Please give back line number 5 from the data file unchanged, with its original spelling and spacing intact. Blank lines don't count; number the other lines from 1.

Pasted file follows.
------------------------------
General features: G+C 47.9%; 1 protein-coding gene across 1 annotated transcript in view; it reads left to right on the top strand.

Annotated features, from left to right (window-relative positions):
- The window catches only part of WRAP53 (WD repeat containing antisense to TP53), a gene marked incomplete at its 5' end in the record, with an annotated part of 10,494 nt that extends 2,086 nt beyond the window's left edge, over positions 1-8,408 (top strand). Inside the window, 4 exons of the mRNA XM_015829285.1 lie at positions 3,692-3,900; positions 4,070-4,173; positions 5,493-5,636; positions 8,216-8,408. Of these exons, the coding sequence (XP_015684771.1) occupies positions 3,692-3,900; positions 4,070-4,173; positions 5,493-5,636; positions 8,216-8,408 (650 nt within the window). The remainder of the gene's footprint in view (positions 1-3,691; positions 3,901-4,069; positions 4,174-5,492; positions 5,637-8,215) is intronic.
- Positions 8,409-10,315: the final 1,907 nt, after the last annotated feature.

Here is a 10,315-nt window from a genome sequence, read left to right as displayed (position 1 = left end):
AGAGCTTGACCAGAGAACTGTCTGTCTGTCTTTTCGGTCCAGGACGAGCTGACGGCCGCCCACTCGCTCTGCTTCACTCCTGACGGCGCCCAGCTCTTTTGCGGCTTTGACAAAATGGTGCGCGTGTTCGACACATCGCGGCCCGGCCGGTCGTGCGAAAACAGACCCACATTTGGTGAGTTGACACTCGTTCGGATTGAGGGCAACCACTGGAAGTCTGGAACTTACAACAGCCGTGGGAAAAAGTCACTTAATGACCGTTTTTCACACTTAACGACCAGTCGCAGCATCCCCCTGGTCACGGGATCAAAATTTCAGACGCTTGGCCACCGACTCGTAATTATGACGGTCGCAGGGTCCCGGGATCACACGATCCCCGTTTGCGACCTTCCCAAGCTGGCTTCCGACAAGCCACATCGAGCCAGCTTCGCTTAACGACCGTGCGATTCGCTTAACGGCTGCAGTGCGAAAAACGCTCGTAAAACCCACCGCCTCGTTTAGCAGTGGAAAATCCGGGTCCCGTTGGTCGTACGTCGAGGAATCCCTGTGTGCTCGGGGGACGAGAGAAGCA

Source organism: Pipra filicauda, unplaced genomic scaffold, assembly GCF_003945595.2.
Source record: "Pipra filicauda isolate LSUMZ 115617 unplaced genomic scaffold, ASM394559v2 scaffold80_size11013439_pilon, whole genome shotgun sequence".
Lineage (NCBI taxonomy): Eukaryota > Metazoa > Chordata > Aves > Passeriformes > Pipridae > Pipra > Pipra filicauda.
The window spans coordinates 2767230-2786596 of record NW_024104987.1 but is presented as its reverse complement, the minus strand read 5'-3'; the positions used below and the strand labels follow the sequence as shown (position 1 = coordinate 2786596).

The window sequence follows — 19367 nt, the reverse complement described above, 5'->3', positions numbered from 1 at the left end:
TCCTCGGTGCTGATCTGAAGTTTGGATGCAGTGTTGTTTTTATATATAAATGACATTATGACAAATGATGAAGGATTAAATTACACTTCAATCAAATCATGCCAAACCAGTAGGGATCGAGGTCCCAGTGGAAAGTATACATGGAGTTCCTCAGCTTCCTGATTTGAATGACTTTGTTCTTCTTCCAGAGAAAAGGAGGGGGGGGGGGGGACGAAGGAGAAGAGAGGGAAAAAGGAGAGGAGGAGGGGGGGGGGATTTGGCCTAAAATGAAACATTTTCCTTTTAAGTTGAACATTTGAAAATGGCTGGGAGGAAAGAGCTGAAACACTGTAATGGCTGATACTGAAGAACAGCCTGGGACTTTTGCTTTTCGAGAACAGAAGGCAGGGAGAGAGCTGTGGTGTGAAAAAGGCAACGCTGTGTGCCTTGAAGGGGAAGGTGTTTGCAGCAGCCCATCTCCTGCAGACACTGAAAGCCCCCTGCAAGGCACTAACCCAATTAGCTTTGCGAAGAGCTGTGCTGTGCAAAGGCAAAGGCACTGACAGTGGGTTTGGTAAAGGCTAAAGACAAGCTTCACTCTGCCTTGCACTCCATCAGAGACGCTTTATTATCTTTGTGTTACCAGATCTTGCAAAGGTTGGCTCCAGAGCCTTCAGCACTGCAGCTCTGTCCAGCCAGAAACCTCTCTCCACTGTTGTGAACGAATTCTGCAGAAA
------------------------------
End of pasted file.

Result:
Here is a 10,315-nt window from a genome sequence, read left to right as displayed (position 1 = left end):